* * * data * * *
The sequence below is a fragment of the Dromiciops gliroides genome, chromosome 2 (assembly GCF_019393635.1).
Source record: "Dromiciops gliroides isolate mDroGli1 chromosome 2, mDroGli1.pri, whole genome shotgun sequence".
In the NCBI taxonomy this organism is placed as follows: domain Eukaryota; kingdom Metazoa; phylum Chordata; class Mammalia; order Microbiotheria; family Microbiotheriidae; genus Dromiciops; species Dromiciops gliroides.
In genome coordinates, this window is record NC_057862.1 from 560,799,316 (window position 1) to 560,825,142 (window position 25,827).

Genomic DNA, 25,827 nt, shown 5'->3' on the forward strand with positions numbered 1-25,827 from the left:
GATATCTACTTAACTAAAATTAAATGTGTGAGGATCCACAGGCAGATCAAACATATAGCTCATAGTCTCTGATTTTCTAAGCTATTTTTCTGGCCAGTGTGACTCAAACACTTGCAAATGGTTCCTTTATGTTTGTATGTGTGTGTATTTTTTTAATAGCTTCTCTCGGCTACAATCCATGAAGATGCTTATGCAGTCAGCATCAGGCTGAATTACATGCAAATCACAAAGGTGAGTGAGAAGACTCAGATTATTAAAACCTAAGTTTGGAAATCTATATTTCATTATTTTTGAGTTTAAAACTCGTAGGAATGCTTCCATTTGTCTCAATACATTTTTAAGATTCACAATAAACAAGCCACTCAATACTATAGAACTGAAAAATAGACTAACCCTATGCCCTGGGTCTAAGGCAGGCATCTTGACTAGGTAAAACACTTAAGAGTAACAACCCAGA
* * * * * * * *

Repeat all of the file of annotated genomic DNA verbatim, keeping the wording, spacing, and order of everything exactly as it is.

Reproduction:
The sequence below is a fragment of the Dromiciops gliroides genome, chromosome 2 (assembly GCF_019393635.1).
Source record: "Dromiciops gliroides isolate mDroGli1 chromosome 2, mDroGli1.pri, whole genome shotgun sequence".
In the NCBI taxonomy this organism is placed as follows: domain Eukaryota; kingdom Metazoa; phylum Chordata; class Mammalia; order Microbiotheria; family Microbiotheriidae; genus Dromiciops; species Dromiciops gliroides.
In genome coordinates, this window is record NC_057862.1 from 560,799,316 (window position 1) to 560,825,142 (window position 25,827).

Genomic DNA, 25,827 nt, shown 5'->3' on the forward strand with positions numbered 1-25,827 from the left:
GATATCTACTTAACTAAAATTAAATGTGTGAGGATCCACAGGCAGATCAAACATATAGCTCATAGTCTCTGATTTTCTAAGCTATTTTTCTGGCCAGTGTGACTCAAACACTTGCAAATGGTTCCTTTATGTTTGTATGTGTGTGTATTTTTTTAATAGCTTCTCTCGGCTACAATCCATGAAGATGCTTATGCAGTCAGCATCAGGCTGAATTACATGCAAATCACAAAGGTGAGTGAGAAGACTCAGATTATTAAAACCTAAGTTTGGAAATCTATATTTCATTATTTTTGAGTTTAAAACTCGTAGGAATGCTTCCATTTGTCTCAATACATTTTTAAGATTCACAATAAACAAGCCACTCAATACTATAGAACTGAAAAATAGACTAACCCTATGCCCTGGGTCTAAGGCAGGCATCTTGACTAGGTAAAACACTTAAGAGTAACAACCCAGA